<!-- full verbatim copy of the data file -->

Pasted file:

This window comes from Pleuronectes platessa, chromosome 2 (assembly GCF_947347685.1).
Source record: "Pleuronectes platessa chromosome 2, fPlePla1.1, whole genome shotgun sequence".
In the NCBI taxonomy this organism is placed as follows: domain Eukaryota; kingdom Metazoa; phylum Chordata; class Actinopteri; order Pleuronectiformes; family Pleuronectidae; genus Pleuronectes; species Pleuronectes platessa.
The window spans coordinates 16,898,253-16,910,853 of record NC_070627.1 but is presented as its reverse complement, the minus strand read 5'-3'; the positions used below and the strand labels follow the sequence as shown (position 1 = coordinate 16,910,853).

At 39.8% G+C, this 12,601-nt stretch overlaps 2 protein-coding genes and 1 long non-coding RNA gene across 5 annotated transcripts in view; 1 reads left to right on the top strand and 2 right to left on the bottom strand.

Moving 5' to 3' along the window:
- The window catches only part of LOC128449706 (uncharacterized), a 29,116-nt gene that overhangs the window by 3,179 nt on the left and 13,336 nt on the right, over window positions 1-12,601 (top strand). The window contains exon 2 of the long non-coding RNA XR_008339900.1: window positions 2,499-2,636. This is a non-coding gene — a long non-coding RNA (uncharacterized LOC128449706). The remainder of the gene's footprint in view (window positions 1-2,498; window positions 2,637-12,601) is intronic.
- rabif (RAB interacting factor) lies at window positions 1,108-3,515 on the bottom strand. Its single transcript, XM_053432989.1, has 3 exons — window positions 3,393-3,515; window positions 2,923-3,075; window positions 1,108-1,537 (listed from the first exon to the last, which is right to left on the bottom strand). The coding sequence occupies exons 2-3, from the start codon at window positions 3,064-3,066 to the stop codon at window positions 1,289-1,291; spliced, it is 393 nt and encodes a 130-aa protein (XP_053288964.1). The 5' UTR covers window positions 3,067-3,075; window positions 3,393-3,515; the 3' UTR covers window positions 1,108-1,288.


This window comes from Pleuronectes platessa, chromosome 2 (assembly GCF_947347685.1).
Source record: "Pleuronectes platessa chromosome 2, fPlePla1.1, whole genome shotgun sequence".
In the NCBI taxonomy this organism is placed as follows: domain Eukaryota; kingdom Metazoa; phylum Chordata; class Actinopteri; order Pleuronectiformes; family Pleuronectidae; genus Pleuronectes; species Pleuronectes platessa.
The window spans coordinates 16,898,253-16,910,853 of record NC_070627.1 but is presented as its reverse complement, the minus strand read 5'-3'; the positions used below and the strand labels follow the sequence as shown (position 1 = coordinate 16,910,853).

At 39.8% G+C, this 12,601-nt stretch overlaps 2 protein-coding genes and 1 long non-coding RNA gene across 5 annotated transcripts in view; 1 reads left to right on the top strand and 2 right to left on the bottom strand.

Moving 5' to 3' along the window:
- The window catches only part of LOC128449706 (uncharacterized), a 29,116-nt gene that overhangs the window by 3,179 nt on the left and 13,336 nt on the right, over window positions 1-12,601 (top strand). The window contains exon 2 of the long non-coding RNA XR_008339900.1: window positions 2,499-2,636. This is a non-coding gene — a long non-coding RNA (uncharacterized LOC128449706). The remainder of the gene's footprint in view (window positions 1-2,498; window positions 2,637-12,601) is intronic.
- rabif (RAB interacting factor) lies at window positions 1,108-3,515 on the bottom strand. Its single transcript, XM_053432989.1, has 3 exons — window positions 3,393-3,515; window positions 2,923-3,075; window positions 1,108-1,537 (listed from the first exon to the last, which is right to left on the bottom strand). The coding sequence occupies exons 2-3, from the start codon at window positions 3,064-3,066 to the stop codon at window positions 1,289-1,291; spliced, it is 393 nt and encodes a 130-aa protein (XP_053288964.1). The 5' UTR covers window positions 3,067-3,075; window positions 3,393-3,515; the 3' UTR covers window positions 1,108-1,288.